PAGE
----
I know that story was a bit long-winded, but maybe we can do similar things as a profession. Maybe we don't have the money to fly people to Harvard, but perhaps we could still do something. Doesn't Penn State run an ethics workshop for highschool students from minority groups? Maybe this kind of thing could be done for students from low-socio-economic households as well.

Justin Caouette

@ R.T:

To claim that lower socio-economic status folks in Philosophy (or in general) have not faced an enormous amount of bias is a bit too fast. The hypothesis that the way one talks (dialect), presents (the way one walks, sits, dresses), and writes (lower socio-economic folks tend to get a weaker education)might play a role during interviews, during the grad school process (which effects letters of rec), and while trying to secure tenure does not seem that crazy to me. If it is playing a role then it is in fact ‘visible’ in important respects.

Such folks can often be looked at as "rough around the edges" and may not give off the intellectual vibe when speaking at their interview or in front of the class. Higher socio-economic folks tend to be more polished as many of them have had years of training on how to present well before they entered their more privileged educational institutions (at both the k-8 and high-school levels). Now, one could claim that they could learn how to "walk the walk" so to speak. But it is not as easy as some may think and near impossible for some who are late to the game.

Your claim that "Socio-economic status growing up doesn't show on your face in the same way that your race or gender or some disabilities might" is contentious. It might not show up on your face per say, but there may be an implicit bias at work for some of the reasons I noted above. Though, there is a void in the research (as far as I can tell) on the implicit bias of lower socio-economic folks this does not mean that such biases are not at work. If there is research that one could suggest I would love to dig into it. This is not an area I actively research so any suggestions on where I have gone wrong here would be helpful to me.

Also, you said yourself that sex, race, and some disabilities “might” be visible. This is important. In many cases, the latter two categories are not any more visible than one’s dialect (by dialect I am referring to a lower socio-economic use of a language distinguished by improper pronunciation, grammar, or vocabulary). If this is true, then your suggestion of “invisibility” or that those in lower socio-economic groups do not face implicit bias is, as I claimed, a bit too fast. It is surely visible to the budding philosopher (who grew up in a lower socio-economic household)who is spending time catching up on and practicing basic pronunciations rather than doing philosophy.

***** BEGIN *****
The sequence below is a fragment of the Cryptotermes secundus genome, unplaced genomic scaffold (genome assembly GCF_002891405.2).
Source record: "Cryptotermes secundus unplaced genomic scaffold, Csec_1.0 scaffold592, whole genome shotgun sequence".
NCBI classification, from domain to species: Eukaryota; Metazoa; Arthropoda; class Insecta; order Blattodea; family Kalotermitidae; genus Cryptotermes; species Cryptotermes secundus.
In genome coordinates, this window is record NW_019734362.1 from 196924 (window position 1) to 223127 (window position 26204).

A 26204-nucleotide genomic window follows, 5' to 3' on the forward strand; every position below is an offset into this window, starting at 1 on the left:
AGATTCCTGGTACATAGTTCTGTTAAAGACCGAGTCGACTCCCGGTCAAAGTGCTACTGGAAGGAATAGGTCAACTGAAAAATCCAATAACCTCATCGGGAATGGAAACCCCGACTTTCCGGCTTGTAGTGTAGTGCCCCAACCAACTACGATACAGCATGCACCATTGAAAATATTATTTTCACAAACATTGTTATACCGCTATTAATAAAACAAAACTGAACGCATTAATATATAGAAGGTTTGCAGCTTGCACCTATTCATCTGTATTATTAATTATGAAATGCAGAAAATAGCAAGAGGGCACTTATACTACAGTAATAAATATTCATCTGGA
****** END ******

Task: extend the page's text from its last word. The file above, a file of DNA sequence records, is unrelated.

Admittedly, I am being a bit dramatic, but all jokes aside I do think lower socio-economic folks do face implicit bias. Not always, but to a degree that negatively effects their chances at good tenure track jobs. Failing to bring this into hiring considerations might exacerbate the injustices already faced by this class of folks.

Moti Mizrahi

I agree with Justin that low-income folks can "give away" their socioeconomic status in all sorts of subtle ways, and thus give "club members" the impression that they are outsiders.

T.M., you are making some very good points. I am trying to point to a problem. As for what to do about it, I haven't got a clue. It's not an easy one, to say the least.

Jason Chen

I can't say much about the pedigree part because I'm not knowledgeable of the hiring process, but I can speak about the other half of the problem, which seems to be that people from poor backgrounds do not choose to go into philosophy. Regarding the problem of self-selection, I would like to make a few points.

1. A disproportionally low representation of lower class people in the field is definitely not a problem that only philosophy encounters. Rather, I suspect that most academic fields that are not perceived to be "practical" are ignored by people coming from poor backgrounds. This echoes the previous commentator's mention of Maslow's hierarchy of needs.

2. Self-selection is not necessarily due to one's socio-economic background, though I think there is a correlation. For example, many Asian Americans are pretty well off and yet you barely see any of them in philosophy. Why is that? I have thought long and hard about this problem (being Asian American myself) and I have concluded that it's a vestige of "the poor man's" mentality that their ancestors had. Although many Asian Americans are pretty well off, wealth is still probably quite new to their family and so they still think and behave as if they're poor because that mentality has been passed down.

What I dislike about this is that this mentality continues well beyond it's usefulness. When one is poor, one has to worry about the basic necessities, and there's nothing wrong with that. But once financial stability is attained, one should encourage one's children to pursue their dreams. Although I think this will slowly happen in the Asian American community, I'm afraid that it'll simply become part of the culture to encourage your children to pursue "practical" fields.